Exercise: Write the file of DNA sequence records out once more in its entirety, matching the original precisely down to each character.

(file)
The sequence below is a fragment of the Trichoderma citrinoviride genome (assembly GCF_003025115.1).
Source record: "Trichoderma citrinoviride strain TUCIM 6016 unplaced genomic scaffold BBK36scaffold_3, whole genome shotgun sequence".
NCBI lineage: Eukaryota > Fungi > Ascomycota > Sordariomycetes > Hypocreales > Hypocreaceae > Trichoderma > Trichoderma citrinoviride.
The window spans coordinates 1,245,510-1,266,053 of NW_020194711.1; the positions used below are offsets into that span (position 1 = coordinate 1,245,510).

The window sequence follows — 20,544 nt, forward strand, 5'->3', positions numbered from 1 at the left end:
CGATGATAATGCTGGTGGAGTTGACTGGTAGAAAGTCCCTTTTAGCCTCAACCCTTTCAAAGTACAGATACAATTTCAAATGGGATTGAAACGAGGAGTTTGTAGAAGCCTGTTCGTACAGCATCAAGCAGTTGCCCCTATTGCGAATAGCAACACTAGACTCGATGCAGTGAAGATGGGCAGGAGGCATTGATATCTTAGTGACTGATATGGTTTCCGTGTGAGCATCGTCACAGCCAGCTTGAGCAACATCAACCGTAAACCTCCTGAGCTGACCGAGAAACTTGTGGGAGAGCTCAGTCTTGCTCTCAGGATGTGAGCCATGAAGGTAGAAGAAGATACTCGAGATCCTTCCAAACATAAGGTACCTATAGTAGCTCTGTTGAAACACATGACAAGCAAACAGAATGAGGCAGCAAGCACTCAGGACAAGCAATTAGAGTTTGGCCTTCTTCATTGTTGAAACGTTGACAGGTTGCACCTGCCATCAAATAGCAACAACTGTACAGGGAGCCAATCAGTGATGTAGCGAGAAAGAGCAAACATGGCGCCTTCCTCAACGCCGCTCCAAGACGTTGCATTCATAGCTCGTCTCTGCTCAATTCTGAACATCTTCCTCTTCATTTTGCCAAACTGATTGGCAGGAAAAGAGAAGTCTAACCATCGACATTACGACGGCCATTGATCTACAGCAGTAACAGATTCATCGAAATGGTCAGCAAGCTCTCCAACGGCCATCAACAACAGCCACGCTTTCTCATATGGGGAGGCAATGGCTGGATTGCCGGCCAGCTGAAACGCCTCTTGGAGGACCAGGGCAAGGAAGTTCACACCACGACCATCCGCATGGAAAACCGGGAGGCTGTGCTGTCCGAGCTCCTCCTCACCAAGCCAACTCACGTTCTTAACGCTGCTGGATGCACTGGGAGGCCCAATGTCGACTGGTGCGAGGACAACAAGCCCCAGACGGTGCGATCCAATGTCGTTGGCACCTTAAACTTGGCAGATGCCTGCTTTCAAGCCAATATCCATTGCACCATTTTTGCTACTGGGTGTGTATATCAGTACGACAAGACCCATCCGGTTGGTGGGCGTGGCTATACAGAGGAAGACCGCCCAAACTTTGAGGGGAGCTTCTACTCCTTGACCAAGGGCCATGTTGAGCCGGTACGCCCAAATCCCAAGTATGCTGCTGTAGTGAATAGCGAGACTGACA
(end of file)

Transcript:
The sequence below is a fragment of the Trichoderma citrinoviride genome (assembly GCF_003025115.1).
Source record: "Trichoderma citrinoviride strain TUCIM 6016 unplaced genomic scaffold BBK36scaffold_3, whole genome shotgun sequence".
NCBI lineage: Eukaryota > Fungi > Ascomycota > Sordariomycetes > Hypocreales > Hypocreaceae > Trichoderma > Trichoderma citrinoviride.
The window spans coordinates 1,245,510-1,266,053 of NW_020194711.1; the positions used below are offsets into that span (position 1 = coordinate 1,245,510).

The window sequence follows — 20,544 nt, forward strand, 5'->3', positions numbered from 1 at the left end:
CGATGATAATGCTGGTGGAGTTGACTGGTAGAAAGTCCCTTTTAGCCTCAACCCTTTCAAAGTACAGATACAATTTCAAATGGGATTGAAACGAGGAGTTTGTAGAAGCCTGTTCGTACAGCATCAAGCAGTTGCCCCTATTGCGAATAGCAACACTAGACTCGATGCAGTGAAGATGGGCAGGAGGCATTGATATCTTAGTGACTGATATGGTTTCCGTGTGAGCATCGTCACAGCCAGCTTGAGCAACATCAACCGTAAACCTCCTGAGCTGACCGAGAAACTTGTGGGAGAGCTCAGTCTTGCTCTCAGGATGTGAGCCATGAAGGTAGAAGAAGATACTCGAGATCCTTCCAAACATAAGGTACCTATAGTAGCTCTGTTGAAACACATGACAAGCAAACAGAATGAGGCAGCAAGCACTCAGGACAAGCAATTAGAGTTTGGCCTTCTTCATTGTTGAAACGTTGACAGGTTGCACCTGCCATCAAATAGCAACAACTGTACAGGGAGCCAATCAGTGATGTAGCGAGAAAGAGCAAACATGGCGCCTTCCTCAACGCCGCTCCAAGACGTTGCATTCATAGCTCGTCTCTGCTCAATTCTGAACATCTTCCTCTTCATTTTGCCAAACTGATTGGCAGGAAAAGAGAAGTCTAACCATCGACATTACGACGGCCATTGATCTACAGCAGTAACAGATTCATCGAAATGGTCAGCAAGCTCTCCAACGGCCATCAACAACAGCCACGCTTTCTCATATGGGGAGGCAATGGCTGGATTGCCGGCCAGCTGAAACGCCTCTTGGAGGACCAGGGCAAGGAAGTTCACACCACGACCATCCGCATGGAAAACCGGGAGGCTGTGCTGTCCGAGCTCCTCCTCACCAAGCCAACTCACGTTCTTAACGCTGCTGGATGCACTGGGAGGCCCAATGTCGACTGGTGCGAGGACAACAAGCCCCAGACGGTGCGATCCAATGTCGTTGGCACCTTAAACTTGGCAGATGCCTGCTTTCAAGCCAATATCCATTGCACCATTTTTGCTACTGGGTGTGTATATCAGTACGACAAGACCCATCCGGTTGGTGGGCGTGGCTATACAGAGGAAGACCGCCCAAACTTTGAGGGGAGCTTCTACTCCTTGACCAAGGGCCATGTTGAGCCGGTACGCCCAAATCCCAAGTATGCTGCTGTAGTGAATAGCGAGACTGACA